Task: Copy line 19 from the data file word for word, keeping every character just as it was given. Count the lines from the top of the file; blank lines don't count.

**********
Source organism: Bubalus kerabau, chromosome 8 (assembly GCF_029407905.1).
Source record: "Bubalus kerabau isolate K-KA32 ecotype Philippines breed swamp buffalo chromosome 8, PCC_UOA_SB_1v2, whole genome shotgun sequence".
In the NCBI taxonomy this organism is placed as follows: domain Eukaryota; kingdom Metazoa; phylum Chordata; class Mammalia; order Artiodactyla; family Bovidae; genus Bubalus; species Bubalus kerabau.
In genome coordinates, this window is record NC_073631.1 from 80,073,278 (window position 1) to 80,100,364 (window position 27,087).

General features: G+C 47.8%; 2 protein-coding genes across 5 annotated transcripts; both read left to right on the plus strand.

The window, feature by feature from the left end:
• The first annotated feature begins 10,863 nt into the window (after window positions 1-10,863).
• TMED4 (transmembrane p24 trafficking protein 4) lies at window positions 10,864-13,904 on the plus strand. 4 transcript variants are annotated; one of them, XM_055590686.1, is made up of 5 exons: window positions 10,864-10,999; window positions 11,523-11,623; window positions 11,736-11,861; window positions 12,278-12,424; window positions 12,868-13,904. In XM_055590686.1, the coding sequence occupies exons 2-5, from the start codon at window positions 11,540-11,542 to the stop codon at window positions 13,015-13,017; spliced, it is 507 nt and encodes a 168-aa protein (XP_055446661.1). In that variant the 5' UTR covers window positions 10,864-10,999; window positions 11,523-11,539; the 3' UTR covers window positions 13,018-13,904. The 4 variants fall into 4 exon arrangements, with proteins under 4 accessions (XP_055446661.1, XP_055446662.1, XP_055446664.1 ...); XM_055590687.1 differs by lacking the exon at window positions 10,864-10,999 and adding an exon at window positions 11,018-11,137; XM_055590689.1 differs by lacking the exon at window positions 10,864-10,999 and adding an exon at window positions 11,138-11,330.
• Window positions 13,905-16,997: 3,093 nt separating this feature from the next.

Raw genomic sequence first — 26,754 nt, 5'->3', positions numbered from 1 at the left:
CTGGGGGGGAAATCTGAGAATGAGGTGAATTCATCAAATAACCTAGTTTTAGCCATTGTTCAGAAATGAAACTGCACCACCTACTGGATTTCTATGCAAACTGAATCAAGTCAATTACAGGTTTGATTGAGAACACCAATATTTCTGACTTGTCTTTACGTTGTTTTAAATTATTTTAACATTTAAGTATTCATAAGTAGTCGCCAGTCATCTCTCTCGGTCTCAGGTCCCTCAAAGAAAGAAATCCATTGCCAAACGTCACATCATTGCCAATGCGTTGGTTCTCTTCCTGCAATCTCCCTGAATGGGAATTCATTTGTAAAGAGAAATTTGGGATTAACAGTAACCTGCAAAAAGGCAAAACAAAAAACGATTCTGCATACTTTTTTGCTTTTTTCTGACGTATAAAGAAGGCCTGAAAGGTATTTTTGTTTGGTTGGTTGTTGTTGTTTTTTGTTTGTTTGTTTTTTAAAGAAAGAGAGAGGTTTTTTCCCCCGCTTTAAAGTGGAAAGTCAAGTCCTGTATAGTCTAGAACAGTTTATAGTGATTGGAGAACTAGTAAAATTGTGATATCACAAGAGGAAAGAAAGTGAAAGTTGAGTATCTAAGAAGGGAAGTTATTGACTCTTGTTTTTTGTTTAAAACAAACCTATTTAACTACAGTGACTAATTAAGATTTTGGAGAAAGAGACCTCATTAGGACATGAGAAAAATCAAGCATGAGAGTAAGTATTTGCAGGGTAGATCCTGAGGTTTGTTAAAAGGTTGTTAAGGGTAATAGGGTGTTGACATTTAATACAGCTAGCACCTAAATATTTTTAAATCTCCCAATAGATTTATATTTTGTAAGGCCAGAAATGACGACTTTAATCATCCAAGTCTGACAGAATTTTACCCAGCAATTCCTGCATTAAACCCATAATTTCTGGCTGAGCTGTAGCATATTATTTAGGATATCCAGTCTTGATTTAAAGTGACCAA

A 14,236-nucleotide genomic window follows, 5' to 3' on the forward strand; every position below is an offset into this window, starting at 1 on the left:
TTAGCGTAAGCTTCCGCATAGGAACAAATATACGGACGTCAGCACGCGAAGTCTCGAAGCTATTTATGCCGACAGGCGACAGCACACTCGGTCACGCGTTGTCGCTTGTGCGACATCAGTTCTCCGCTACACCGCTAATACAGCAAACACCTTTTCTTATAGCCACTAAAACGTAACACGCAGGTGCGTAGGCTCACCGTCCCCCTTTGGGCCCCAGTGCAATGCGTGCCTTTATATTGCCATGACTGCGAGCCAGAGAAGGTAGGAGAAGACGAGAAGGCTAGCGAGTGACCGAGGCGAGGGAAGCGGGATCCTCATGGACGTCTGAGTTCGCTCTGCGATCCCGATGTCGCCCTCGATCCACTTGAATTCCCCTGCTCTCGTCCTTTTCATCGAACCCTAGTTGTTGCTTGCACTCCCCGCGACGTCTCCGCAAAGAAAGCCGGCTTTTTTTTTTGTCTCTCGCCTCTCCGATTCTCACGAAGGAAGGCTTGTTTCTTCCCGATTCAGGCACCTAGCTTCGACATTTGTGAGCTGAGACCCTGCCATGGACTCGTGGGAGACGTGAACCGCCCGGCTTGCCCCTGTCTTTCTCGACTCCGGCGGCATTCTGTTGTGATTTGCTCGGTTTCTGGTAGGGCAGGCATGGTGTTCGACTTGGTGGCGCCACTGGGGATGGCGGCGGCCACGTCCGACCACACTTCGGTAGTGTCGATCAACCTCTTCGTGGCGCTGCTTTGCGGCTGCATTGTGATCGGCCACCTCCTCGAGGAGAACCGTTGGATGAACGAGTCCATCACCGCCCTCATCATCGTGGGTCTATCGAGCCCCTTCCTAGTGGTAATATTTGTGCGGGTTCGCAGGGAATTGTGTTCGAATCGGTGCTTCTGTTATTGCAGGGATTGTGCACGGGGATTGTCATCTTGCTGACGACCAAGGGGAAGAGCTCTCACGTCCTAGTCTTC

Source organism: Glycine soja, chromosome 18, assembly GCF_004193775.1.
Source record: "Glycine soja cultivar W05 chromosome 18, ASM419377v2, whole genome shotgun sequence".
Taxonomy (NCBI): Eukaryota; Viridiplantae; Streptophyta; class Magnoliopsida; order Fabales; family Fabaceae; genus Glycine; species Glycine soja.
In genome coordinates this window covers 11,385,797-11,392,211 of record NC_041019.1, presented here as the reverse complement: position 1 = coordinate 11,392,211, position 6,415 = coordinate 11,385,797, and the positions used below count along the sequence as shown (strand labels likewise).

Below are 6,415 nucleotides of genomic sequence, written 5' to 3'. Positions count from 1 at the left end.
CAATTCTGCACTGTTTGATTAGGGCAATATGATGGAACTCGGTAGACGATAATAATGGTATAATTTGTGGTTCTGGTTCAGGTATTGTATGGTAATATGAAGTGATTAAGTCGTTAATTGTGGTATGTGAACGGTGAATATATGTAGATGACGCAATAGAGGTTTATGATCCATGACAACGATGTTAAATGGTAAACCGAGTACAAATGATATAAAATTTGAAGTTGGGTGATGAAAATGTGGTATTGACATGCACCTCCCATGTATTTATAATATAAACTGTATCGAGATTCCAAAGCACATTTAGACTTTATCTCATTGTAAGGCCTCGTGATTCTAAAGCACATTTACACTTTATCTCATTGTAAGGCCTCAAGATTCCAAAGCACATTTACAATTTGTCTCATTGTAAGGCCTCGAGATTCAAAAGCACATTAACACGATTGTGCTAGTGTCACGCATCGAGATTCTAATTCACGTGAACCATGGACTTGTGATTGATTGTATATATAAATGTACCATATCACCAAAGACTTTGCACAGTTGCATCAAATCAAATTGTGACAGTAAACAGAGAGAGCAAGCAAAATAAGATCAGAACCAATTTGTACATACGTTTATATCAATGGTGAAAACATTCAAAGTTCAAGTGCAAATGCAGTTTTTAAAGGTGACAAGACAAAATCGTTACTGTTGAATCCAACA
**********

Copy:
CAATTCTGCACTGTTTGATTAGGGCAATATGATGGAACTCGGTAGACGATAATAATGGTATAATTTGTGGTTCTGGTTCAGGTATTGTATGGTAATATGAAGTGATTAAGTCGTTAATTGTGGTATGTGAACGGTGAATATATGTAGATGACGCAATAGAGGTTTATGATCCATGACAACGATGTTAAATGGTAAACCGAGTACAAATGATATAAAATTTGAAGTTGGGTGATGAAAATGTGGTATTGACATGCACCTCCCATGTATTTATAATATAAACTGTATCGAGATTCCAAAGCACATTTAGACTTTATCTCATTGTAAGGCCTCGTGATTCTAAAGCACATTTACACTTTATCTCATTGTAAGGCCTCAAGATTCCAAAGCACATTTACAATTTGTCTCATTGTAAGGCCTCGAGATTCAAAAGCACATTAACACGATTGTGCTAGTGTCACGCATCGAGATTCTAATTCACGTGAACCATGGACTTGTGATTGATTGTATATATAAATGTACCATATCACCAAAGACTTTGCACAGTTGCATCAAATCAAATTGTGACAGTAAACAGAGAGAGCAAGCAAAATAAGATCAGAACCAATTTGTACATACGTTTATATCAATGGTGAAAACATTCAAAGTTCAAGTGCAAATGCAGTTTTTAAAGGTGACAAGACAAAATCGTTACTGTTGAATCCAACA